As a relatively young but established festival, the Thessaloniki Documentary Festival has been offering clear pictures of contemporary documentary filmmaking from all over the world since the very beginning. In the festival’s own history, which is short but which coincides with a fruitful era of the documentary, you can see the indications of how – and why – this genre has finally managed to regain its importance in recent years.
Some years ago, Wim Wenders’ Buena Vista Social Club, Agnès Varda’s Gleaners and I, and now, last but not least, Michael Moore’s Bowling for Columbine have managed more then ever to bring docs into the spotlight. And during these years Thessaloniki had the privilege of reflecting not only this fact (i.e. a Michael Moore retrospective), but also the recent explosion in the field of documentary.
The 5th Thessaloniki Documentary Festival (28th February – 9th March) had a wide selection of films dedicated to contemporary issues such as war, ethnic conflicts, immigration, women, etc. appropriate to its motto “Images of the 21st Century”. Besides, it also offered humorous/creative/inspiring works like the ones in the section Night Shadows, or Music Through the Lens.
Ford Transit by Hany Abu-Assad, which ended up being FIPRESCI’s choice, was only one of the wide selection of documentaries related to Palestine. Hany Abu-Assad, who was in the festival circuit last year with his fiction Rana’s Wedding, put his camera in a van running around Ramallah and Jerusalem, to see how the lasting conflict oppresses the atmosphere of this small cosmos. It is, as we discussed in the jury deliberation, an excellent road movie which goes nowhere: only from one border to another. And by the “way”, alongside its main character (the driver), the film introduces us to the passengers from various classes: oldies, youngsters, housewives, researchers, politicians and even filmmakers… What is marvelous about the film, though the camera rarely goes out of the van, is that it manages to reflect almost the whole reality of the Palestinian territory.
The other documentaries about Palestine like Jenin, Jenin, Gaza Strip, Letters from Palestine, Waiting for Peace approach to the same issue from several aspects in more conventional styles and they helped to complete the jigsaw-puzzle of this bleeding reality.
Women facing the cruel customs in all the corners of the world was another topic of the films we saw in Thessaloniki. Kim Longinotto discusses women’s circumcision in Kenya and surroundings in her The Day I Will Never Forget and makes the matter unforgettable for the viewers, while Ayfer Ergun’s Against My Will deals with the honour killings in Pakistan. In the latter, looking from the ‘windows’ of the women’s shelter founded by a civil organization, we see the horrific practices of a law which forces the women to live in a social position no better than the one in the former Taliban regime of Afghanistan. However, Our Times by Rakhshan Bani-Etemad from Iran, tells the story of women fighting for better conditions both for themselves and for the rest of the country.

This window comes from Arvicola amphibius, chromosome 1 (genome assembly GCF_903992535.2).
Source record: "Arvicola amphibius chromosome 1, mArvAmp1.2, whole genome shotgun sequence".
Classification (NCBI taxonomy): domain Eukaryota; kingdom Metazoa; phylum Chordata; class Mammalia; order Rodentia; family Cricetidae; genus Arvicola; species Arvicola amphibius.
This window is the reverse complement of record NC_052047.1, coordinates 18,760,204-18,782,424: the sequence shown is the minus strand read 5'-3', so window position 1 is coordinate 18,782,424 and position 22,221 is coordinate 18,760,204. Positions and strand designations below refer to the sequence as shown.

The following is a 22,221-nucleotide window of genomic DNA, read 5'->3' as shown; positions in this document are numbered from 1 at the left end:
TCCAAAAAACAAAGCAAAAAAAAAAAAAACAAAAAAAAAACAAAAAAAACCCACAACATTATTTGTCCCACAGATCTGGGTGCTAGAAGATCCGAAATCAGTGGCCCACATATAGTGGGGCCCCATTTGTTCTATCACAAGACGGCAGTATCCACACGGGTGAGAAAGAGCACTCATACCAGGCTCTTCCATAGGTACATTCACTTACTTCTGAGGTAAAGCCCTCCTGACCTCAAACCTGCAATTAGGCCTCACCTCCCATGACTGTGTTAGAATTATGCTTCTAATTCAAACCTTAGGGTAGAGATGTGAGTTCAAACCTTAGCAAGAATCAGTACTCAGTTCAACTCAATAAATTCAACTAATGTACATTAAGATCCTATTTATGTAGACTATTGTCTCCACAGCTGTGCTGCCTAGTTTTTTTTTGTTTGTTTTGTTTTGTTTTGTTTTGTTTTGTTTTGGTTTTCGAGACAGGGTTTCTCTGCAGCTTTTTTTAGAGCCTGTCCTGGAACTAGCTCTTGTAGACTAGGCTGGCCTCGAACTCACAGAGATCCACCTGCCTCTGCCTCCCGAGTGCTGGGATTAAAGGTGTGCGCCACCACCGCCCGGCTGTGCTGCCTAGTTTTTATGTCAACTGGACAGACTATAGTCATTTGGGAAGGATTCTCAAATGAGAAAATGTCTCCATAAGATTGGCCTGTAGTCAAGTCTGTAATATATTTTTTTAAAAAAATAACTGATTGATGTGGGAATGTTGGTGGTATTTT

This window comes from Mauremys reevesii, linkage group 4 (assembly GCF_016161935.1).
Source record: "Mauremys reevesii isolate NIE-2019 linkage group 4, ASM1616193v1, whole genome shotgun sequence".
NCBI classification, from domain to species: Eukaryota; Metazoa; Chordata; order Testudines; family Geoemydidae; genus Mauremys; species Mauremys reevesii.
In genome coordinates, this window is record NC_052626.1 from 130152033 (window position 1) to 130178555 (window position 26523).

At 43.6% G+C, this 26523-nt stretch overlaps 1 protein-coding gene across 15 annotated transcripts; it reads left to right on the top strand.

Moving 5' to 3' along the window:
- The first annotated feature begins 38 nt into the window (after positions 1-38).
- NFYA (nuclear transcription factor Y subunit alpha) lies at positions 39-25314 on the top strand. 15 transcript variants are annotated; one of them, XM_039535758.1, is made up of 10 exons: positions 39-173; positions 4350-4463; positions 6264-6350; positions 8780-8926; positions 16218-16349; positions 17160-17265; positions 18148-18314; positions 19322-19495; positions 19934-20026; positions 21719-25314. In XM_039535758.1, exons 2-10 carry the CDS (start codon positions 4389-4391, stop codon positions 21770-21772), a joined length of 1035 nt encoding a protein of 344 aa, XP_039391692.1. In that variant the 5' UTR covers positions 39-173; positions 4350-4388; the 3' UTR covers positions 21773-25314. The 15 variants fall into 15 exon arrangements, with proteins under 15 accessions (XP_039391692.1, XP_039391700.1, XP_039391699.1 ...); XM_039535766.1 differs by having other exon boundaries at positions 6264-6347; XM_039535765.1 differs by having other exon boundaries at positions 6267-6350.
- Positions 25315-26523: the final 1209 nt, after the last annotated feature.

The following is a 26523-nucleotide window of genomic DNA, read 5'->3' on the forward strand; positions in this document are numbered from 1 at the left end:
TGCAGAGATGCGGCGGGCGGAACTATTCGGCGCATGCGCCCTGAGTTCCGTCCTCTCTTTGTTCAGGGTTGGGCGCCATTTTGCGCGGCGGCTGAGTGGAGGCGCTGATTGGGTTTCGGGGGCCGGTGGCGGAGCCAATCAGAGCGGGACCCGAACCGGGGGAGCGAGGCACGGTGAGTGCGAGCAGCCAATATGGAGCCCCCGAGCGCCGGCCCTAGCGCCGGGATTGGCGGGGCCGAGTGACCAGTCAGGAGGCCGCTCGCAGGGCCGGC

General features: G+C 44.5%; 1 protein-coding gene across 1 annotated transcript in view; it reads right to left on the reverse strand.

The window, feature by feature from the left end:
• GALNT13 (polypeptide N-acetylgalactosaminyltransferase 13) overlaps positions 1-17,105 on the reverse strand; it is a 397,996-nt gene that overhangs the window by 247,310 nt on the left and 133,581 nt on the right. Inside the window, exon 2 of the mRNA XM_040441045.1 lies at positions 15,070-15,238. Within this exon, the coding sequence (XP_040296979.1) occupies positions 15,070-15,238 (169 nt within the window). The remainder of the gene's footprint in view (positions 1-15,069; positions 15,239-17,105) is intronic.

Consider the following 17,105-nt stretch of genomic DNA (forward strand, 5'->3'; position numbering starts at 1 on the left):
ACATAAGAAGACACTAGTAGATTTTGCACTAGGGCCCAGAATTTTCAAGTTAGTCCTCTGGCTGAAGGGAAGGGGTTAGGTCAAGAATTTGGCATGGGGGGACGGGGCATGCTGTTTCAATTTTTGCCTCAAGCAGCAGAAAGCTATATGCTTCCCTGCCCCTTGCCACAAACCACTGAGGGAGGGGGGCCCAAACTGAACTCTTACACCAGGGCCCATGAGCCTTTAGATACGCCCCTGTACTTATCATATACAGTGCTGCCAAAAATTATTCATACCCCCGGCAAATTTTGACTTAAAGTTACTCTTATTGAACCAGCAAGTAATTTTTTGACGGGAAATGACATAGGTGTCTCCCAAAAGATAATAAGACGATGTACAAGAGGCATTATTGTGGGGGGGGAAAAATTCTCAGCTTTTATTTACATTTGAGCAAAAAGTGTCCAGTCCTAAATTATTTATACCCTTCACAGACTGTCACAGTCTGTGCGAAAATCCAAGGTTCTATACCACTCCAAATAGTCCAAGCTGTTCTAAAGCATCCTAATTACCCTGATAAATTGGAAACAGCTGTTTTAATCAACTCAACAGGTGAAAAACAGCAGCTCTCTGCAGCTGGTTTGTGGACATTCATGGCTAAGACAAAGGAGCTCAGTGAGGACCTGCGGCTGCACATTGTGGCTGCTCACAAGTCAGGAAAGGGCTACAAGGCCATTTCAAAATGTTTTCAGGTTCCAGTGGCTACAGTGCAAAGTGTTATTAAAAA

On the other hand, the Greek winner of a FIPRESCI award, The Way to the West by Kyriakos Katzourakis, also focuses on women in an innovative docu-fiction style, putting one example at its center, a victim of slave trade from ex-Soviet countries. It’s worth noting that illegal refugees was a common issue within the films made in Greece, a country which plays a strategic role in terms of the immigration wave being a ‘waiting room’ on ‘the way to the west’. (Thinking about this topic, one can’t help but remember The Suspended Step of the Stork by Theo Angelopoulos.)
Well, beyond the hard reality, we had also funny films in the Thessaloniki Documentary Festival like Hush! (Tishe!) by Victor Kossakovsky, which can be considered a cynical masterpiece. Putting a camera against a window and starting to shoot the street doesn’t sound like a very brilliant idea for a film. But, being a patient filmmaker, Kossakovsky has proved that it is quite possible to end up with great story out of these random shootings. Hush! is an almost-silent film dedicated not only to the magnificence of filmmaking but also to the celebration of the 300th anniversary of St. Petersburg’s foundation.
Cinema peeks at cinema: Fellini I’m A Born Liar by Damian Pettigrew and Kurosawa (2000) by Adam Low, were portraits of the two different legendary filmmakers in a similar way: Additional to their own words, interviews with their actors, fragments from their lives, archival scenes and clips from their works… While Fellini is pictured in a more comic and creative way, the latter film prefers to be more informative in order to help the viewers to get into Kurosawa’s aura.
© FIPRESCI 2003